A buzzword heavy article, but true to its point. The way to defeat opponents who are not constrained by rules is to bring everything to bear and have it all working in conjunction. Unfortunately, cross-domain cooperation is the exception, not the rule in the military. That would be like marketing not talking to finance who is not talking to the CEO who is not talking to operations. In the military as well as in business, having all the parts together is the best way to win.

Why Your Brain Clings To False Beliefs (Even When It Knows Better) – Fast Company, 2/11/2018

Interesting article on why the brain is stubborn. Jumping to conclusions is an evolutionary trait that needs to be reprogrammed. Humans instinctively jump to conclusions without doing due diligence to find the truth. This of course, leads into the era of information manipulation I discussed in earlier links. This is why opening people’s minds to different ideas is so difficult.

Labor 2030: The Collision of Demographics, Automation and Inequality – Bain and Company, 2/7/2018

The rich will get richer and the poor will get poorer. Isn’t that how it always goes? But with the growth of artificial intelligence and increased automation, the gap between the haves and the have nots will be greater. The Bain consulting group estimates over 20% of low-income jobs could be gone by 2020. That is a huge problem for the US economy. Bain also hypothesizes that governments may need to set in more to provide social safety nets. This is the intro to a long report that is well worth reading.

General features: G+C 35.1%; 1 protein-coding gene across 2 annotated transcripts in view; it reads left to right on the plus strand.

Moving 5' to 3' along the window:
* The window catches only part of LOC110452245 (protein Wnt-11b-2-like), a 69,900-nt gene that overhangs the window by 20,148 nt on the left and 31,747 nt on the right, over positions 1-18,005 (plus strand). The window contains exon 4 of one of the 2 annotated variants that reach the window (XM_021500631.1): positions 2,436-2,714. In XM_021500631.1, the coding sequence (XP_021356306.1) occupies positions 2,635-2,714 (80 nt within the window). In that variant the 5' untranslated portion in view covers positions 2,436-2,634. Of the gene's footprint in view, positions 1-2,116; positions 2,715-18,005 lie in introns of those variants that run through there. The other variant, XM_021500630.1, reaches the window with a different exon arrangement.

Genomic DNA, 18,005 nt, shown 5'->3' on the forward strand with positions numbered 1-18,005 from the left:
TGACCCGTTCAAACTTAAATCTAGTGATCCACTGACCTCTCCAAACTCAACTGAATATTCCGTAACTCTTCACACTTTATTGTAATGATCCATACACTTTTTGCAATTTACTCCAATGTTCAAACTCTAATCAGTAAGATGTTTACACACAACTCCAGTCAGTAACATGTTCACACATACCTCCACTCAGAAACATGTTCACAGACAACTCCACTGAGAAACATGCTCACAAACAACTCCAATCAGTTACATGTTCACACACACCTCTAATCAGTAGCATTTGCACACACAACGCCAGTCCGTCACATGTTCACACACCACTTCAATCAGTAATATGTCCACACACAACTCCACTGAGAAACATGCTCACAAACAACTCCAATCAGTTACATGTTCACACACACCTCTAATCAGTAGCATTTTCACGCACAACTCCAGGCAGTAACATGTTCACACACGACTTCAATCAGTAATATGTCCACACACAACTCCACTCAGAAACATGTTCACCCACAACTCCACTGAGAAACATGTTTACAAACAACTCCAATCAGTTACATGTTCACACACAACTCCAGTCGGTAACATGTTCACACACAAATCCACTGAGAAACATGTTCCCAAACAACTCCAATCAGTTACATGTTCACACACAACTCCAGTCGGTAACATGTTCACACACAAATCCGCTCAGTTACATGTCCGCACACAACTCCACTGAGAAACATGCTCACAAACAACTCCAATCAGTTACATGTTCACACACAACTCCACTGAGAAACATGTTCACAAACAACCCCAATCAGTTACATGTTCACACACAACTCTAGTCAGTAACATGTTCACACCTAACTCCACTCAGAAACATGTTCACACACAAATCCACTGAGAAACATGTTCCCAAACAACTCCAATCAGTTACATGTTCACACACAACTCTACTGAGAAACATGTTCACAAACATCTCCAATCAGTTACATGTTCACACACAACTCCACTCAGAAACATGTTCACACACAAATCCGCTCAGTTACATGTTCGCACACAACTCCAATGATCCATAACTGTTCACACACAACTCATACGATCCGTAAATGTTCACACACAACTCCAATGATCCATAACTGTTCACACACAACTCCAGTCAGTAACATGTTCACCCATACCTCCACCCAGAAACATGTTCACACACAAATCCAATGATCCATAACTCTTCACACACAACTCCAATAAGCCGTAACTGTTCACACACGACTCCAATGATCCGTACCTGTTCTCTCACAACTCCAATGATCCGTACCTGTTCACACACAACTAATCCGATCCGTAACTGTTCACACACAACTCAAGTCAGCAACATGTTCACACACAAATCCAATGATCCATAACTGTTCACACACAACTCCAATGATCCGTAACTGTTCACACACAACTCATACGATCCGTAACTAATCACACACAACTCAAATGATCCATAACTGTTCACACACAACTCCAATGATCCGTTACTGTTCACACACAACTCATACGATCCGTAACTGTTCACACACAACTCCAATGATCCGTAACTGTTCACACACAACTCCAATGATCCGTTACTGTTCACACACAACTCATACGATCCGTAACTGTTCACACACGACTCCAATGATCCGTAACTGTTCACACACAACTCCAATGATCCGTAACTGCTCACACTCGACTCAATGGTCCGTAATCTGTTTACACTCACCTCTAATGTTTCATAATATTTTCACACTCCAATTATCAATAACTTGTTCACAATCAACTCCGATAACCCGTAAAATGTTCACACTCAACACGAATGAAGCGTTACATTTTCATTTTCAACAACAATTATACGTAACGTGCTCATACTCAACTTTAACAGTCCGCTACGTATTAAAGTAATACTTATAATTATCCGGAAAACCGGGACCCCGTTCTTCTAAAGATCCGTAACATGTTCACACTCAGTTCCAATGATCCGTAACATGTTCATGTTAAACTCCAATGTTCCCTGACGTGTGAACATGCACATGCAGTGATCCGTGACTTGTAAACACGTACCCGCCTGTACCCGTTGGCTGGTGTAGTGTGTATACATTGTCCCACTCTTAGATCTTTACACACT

How Facebook is Killing Comedy – Splitsider, 2/6/2018

A very interesting post on a comedy news website. In this article, comedy writer Matt Klinman blames Facebook’s algorithm for stifling comedy and reducing the ability for comedy websites to make money. According to Klinman, because Facebook is the overarching platform for media, comedy creators have to post their work on Facebook. Unfortunately, Facebook does not pay creators for views on Facebook. As a matter of fact, creators have to pay to get their post seen by more eyes. So Facebook is making money on popular posts not the creators. Klinman rips Facebook, calling it a “great de-contextualizer”, flattens views and people (and I would argue subject matter expertise), and is the creator of a watered down, boring internet.

This is a really good read and should get you mad.

Understanding the True Value of Time: !llmind Gives Producers a Lesson in “Sweat Equity” – DJ Booth.com, 1/31/2018

Music producer !llmind discusses the importance of time in a career. Time is limited, so !llmind recommends using to something you enjoy. If that enjoyment is a money making venture, the time will eventually pay off. Time brings confidence, networking opportunities, and production. Without time, you can’t make money. But you need to put the time in to make money.

It’s time to address the elephant in the room: Influencers don’t really influence anything or anyone! – The Engagement Strategy Group – 1/23/2018

This is a very interesting article that counters a lot of what is taught in marketing classes. According to Elinor Cohen, Social Media Influencers don’t carry the power that industry thought they did only a few years ago. The first reason why, of course, is fake followers – it is almost impossible to determine how many real followers a person has. The second reason is that there are so many avenues to publish on, who knows if any one publication will be effective? Cohen concludes that is better to be a “thought leader” than an “influencer”.